In yesterday’s post on Understanding Accommodations and Remediation in the Homeschool, we defined accommodations and looked at why they are so important. As promised, today we will look at more examples of highly effective accommodations in the homeschool as well as how to balance them with remediation as your kids grow.
Best Accommodations for the Homeschool Student With Dyslexia
1. Read materials to student. One of the most frustrating situations for parents homeschooling their dyslexic kids is the lack of ability to read assignments. This is especially so when the child is totally capable of understanding the material. Most parents spend quite a bit of time reading to their dyslexic kids. Every parent of a child with dyslexia should have a few good resources for audio books. It also can be helpful to find curricula with audio resources. For some of our top picks, visit our Resources Page.
2. Allow oral responses instead of written. Difficulty with handwriting (called dysgraphia) and spelling can make written assignments more of a lesson in futility than anything else. Step back and remember the big picture – we want them to learn to organize and express their thoughts on a particular subject. Writing and spelling instruction will fall under remediation for a time until fluency develops. Until then, there is no need to make every subject a reading and writing lesson as well.
3. Allowing extra time on assignments. This simple accommodation is one of the most effective for leveling the playing field for dyslexic students. Slower reading and processing times makes timed tests or assignments difficult. Give your student the freedom to succeed by giving them the time they need to do their best work.
4. Allow instructional aids like a number strips or alphabet chart. This type of simple accommodation often leads to remediation over time. A student who refers to their chart to find the needed information in context, will often begin to remember without the chart after a short time.
5. Allow the use of assistive technology. This can be anything from low tech stuff like highlighters, enlarging print, using a spellchecker, or running a 3×5 card under text to more high tech stuff like speech-to-text or text-to-speech apps, organizational apps, or word predicting software.
6. Keep instructional times short (10-15 minutes) and provide a variety of ways for kids to practice what they have learned.
7. Provide one step directions at a time. Dyslexia often involves delays in processing information. Students with dyslexia have trouble processing, prioritizing and remembering long lists of directions at one time.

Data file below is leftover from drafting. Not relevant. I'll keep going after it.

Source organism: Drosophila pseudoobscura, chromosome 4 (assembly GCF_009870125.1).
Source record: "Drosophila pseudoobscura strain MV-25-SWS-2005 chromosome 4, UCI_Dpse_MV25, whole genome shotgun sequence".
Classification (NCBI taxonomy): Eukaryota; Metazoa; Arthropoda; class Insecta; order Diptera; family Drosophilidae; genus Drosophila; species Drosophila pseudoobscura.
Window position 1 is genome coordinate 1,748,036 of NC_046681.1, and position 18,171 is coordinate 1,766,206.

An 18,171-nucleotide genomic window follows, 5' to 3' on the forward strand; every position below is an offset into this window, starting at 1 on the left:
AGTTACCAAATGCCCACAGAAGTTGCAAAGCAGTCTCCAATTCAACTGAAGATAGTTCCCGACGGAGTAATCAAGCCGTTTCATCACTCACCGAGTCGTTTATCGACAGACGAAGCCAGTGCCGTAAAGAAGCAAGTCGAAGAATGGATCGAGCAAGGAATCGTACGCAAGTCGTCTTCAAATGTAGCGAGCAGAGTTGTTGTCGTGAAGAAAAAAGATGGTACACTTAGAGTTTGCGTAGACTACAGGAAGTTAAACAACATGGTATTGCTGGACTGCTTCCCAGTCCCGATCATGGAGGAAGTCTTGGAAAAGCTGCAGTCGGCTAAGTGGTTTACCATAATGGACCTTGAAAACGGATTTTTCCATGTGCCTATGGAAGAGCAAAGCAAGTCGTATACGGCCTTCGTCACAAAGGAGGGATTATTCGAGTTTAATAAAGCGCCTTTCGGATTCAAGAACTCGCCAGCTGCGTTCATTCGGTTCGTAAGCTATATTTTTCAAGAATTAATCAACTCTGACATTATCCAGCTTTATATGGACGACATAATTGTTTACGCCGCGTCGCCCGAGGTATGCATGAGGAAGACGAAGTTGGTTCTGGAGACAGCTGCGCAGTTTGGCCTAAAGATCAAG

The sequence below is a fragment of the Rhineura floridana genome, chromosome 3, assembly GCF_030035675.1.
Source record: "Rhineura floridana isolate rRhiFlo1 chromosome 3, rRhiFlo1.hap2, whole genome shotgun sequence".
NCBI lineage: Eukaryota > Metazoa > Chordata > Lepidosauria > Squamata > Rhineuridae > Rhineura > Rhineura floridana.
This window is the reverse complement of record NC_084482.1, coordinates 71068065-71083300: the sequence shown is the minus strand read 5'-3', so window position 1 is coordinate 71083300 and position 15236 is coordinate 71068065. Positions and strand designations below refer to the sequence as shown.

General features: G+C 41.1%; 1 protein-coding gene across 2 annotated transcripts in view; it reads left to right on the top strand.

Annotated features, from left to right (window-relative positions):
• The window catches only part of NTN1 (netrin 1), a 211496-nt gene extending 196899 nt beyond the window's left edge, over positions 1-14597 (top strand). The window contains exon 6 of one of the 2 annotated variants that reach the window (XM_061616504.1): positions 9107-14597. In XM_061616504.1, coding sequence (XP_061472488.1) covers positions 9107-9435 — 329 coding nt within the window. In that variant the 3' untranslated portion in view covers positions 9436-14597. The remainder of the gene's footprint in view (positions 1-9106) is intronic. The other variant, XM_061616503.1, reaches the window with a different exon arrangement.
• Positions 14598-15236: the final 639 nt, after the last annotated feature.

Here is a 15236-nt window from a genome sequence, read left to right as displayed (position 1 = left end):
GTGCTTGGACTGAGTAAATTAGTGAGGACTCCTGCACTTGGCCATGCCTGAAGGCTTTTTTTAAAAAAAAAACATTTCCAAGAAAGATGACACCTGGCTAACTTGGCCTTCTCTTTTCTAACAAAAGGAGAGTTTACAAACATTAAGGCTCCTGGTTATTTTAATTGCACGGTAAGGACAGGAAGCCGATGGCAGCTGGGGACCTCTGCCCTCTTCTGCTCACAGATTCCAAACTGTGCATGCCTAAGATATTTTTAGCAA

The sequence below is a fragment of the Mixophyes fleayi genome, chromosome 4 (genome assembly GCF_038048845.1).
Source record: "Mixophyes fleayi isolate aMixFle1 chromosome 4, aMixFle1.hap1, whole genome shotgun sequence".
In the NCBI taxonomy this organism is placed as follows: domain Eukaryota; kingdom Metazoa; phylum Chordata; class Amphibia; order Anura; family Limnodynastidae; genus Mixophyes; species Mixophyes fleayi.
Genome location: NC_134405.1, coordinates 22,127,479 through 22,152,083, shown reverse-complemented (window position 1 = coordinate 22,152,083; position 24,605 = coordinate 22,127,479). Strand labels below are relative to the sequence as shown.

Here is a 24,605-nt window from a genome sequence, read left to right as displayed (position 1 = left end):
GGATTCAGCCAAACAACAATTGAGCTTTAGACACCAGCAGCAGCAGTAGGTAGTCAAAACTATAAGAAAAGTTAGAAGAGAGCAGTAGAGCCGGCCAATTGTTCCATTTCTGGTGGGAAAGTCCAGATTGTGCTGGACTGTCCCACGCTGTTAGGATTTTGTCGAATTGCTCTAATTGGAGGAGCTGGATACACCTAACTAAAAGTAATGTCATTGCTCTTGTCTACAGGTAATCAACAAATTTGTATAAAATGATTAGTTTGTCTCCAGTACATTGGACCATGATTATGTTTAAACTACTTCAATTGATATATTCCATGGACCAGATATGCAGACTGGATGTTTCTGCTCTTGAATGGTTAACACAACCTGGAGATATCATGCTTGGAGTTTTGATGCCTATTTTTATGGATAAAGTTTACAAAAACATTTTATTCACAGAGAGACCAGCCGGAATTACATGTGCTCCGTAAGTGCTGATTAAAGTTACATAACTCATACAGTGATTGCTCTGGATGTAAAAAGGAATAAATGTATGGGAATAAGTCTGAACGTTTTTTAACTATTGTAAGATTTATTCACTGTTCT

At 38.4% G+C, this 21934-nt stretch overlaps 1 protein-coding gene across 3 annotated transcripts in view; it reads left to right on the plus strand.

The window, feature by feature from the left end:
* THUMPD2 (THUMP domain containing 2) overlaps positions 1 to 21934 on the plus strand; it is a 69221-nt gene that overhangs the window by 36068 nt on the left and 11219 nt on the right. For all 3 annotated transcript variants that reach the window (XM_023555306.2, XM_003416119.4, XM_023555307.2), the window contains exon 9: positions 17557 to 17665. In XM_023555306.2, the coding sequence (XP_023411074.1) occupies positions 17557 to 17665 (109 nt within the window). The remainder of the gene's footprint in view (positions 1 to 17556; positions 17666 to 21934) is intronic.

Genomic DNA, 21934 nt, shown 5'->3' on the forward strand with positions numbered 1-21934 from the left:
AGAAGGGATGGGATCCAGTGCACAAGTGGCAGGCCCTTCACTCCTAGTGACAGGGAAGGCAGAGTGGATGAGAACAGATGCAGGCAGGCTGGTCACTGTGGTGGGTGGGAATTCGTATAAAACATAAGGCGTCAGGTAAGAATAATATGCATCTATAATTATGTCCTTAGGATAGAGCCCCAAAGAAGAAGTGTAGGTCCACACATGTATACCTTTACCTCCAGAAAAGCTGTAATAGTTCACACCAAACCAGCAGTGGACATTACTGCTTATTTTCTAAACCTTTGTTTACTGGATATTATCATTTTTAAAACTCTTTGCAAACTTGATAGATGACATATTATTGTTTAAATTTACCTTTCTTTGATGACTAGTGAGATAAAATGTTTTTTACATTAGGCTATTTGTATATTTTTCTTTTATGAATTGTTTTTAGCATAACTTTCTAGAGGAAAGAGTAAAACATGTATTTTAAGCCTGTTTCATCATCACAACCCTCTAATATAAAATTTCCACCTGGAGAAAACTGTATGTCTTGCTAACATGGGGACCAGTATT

8. Preview and review. Introduce each concept before instruction and review afterwards. This helps with memory and organization of thoughts. Dyslexic kids learn through meaning. Meaning provides a framework for remembering. Rote memory does not work well for these students. Focus on concepts and real-life examples and experiences.
9. Give a clear sense of how much time they will be working on a task. Limiting the amount of time a student is required to work on a subject (at one time or sitting) especially difficult tasks like reading – helps them to maintain focus and motivation.
10. Course substitutions. Learning a foreign language can be extremely difficult for a student with dyslexia. Most high schools and more and more colleges are now waiving this requirement by exchanging it for a cultural courses or art course.
Are Dyslexia Accommodations Unfair?
Some people, especially those who don’t understand dyslexia, complain that it is unfair to allow dyslexic students accommodation. What accommodations are doing, however, is leveling the playing field so to speak. They are allowing kids to work to their full intellectual ability that without accommodation would not be possible.
What you’re trying to do is convey knowledge to these kids; it’s not about trying to trick them out of success. – Charles Schwab (dyslexic) on accommodations
Balancing Accommodation With Remediation
It is important for teachers and parents who are homeschooling to find the right balance between remediation and accommodation. All kids need to build a solid academic foundation. Since this oftentimes takes longer for the dyslexic student, providing accommodations can help these students to work at their intellectual ability with more and more independence while remediation is still taking place.